Halloween comes and goes, but little altars with skulls on them remain across the UTEP campus. These altars celebrate the Day of the Dead, a syncretic blend of indigenous and Catholic beliefs originating from Mexican culture. The Days of the Dead fall on November first, All Saints’ Day, and November second, All Souls’ Day. In Mexico, the first holiday is usually reserved as a memorial for children and the second for adults. The construction of these altars is more than ornamental. The levels of the altar, the decorative elements, and the personal objects of the memorialized dead all carry symbolic importance. The UTEP Library has a flyer with information compiled by members of the Bilingual Creative Writing Student Organization available with this year’s altar on the third floor detailing the different elements’ significance.
Each year the UTEP Library builds an altar to memorialize figures who have recently passed away–often people from the Hispanic literary or arts community.
This year’s altar honors Carlos Fuentes, a prominent Hispanic writer, but in the past altars have commemorated a variety of influential personalities.
“In 2009, we dedicated the altar to Armando Rodríguez, a Juarez journalist who had been killed for writing about crime in Juarez, and we organized a panel about violence against journalists in Mexico. Others who have been honored include Jerry Garcia of the Grateful Dead; Lydia Mendoza, Tejano singer; Albert Armendariz, Sr., civil rights activist and judge; Luis Jimenez, sculptor; and the murdered women of Juarez. Also honored in the past have been Mexican writers Elena Garro and Octavio Paz. This year, the person honored is Carlos Fuentes, prolific Mexican author of La Región Mas Transparente, Aura, Terra Nostra, and many other books. Fuentes spoke at UTEP in 1995 in an event sponsored by the Center for Inter-American and Border Studies.”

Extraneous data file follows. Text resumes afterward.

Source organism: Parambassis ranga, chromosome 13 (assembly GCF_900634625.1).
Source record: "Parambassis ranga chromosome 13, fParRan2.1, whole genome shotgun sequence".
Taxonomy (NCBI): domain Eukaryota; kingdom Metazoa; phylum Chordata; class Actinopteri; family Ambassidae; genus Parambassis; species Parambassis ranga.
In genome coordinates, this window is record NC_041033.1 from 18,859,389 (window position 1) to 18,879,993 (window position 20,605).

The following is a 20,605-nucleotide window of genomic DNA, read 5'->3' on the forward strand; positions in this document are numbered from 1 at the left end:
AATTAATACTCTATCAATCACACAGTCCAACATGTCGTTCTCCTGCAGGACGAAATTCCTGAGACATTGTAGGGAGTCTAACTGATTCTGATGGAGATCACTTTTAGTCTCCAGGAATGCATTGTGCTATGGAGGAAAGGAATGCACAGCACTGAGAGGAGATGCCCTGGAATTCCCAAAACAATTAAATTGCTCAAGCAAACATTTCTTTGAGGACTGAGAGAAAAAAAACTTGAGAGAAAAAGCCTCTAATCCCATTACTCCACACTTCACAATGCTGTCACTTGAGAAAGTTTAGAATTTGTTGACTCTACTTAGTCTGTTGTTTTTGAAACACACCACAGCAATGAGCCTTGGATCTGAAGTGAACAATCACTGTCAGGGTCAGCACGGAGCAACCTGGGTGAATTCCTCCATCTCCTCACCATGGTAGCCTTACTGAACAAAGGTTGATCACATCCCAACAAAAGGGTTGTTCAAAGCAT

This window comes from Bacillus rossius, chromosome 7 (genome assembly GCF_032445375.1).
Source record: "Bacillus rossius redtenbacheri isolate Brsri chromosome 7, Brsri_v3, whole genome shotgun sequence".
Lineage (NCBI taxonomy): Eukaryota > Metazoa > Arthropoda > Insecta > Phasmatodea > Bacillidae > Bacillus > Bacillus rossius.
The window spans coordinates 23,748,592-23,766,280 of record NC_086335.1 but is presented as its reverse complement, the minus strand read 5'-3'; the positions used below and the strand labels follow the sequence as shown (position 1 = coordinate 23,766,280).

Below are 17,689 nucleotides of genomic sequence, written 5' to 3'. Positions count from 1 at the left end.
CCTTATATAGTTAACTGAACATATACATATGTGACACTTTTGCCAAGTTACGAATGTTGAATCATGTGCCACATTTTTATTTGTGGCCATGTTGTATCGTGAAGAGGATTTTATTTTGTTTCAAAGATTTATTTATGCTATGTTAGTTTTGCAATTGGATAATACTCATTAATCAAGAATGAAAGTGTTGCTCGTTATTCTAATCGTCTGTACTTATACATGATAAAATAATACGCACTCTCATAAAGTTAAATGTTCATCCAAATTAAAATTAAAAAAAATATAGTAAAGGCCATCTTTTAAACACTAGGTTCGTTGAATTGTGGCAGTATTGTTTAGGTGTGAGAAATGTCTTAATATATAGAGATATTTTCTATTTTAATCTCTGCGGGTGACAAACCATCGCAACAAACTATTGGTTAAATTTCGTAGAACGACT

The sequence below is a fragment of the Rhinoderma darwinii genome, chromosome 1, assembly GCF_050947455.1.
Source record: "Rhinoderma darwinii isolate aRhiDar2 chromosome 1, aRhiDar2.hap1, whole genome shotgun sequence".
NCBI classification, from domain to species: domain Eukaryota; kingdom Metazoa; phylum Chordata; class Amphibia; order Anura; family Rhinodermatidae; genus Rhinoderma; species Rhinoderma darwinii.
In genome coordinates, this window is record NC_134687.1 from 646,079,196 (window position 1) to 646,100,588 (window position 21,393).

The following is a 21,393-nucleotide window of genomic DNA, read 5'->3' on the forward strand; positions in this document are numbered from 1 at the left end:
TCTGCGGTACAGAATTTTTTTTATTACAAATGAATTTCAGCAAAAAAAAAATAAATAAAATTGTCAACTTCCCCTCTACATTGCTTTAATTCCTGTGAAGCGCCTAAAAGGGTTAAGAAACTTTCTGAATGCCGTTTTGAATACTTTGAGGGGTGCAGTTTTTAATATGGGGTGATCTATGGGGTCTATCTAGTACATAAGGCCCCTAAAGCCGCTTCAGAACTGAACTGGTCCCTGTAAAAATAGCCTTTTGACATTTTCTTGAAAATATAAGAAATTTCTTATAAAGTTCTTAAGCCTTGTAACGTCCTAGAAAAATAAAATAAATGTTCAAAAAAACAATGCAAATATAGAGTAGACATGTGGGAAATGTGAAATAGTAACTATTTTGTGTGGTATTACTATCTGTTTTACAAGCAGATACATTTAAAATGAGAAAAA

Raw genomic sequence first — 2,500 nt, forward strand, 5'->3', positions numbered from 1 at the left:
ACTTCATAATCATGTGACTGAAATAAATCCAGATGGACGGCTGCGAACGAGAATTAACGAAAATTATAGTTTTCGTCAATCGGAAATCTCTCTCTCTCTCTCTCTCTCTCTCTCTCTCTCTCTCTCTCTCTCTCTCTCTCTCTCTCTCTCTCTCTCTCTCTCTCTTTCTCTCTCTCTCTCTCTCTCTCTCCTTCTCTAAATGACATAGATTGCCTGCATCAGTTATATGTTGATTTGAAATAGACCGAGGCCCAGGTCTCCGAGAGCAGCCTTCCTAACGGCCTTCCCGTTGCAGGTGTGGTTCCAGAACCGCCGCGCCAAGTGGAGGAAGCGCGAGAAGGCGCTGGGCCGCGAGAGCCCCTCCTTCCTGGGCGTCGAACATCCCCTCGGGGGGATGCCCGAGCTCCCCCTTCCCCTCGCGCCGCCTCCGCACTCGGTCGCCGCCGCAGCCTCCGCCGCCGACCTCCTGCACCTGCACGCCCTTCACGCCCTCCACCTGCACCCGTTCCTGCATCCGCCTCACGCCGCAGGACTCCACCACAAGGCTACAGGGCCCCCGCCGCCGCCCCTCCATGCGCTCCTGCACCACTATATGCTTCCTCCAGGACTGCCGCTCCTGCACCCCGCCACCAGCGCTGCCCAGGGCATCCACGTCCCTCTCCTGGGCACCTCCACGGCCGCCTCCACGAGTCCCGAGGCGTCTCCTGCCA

-Claudia Rivers, Head of Special Collections
The UTEP Library’s commemoratory efforts on the Day of the Dead represents the influential connection between the university, the culture of the surrounding region, and key figures who contributed to both.
Andy Klooster served as an assistant in the C.L. Sonnichsen Special Collections Department of the UTEP Library. He is currently an MA student in History at UTEP.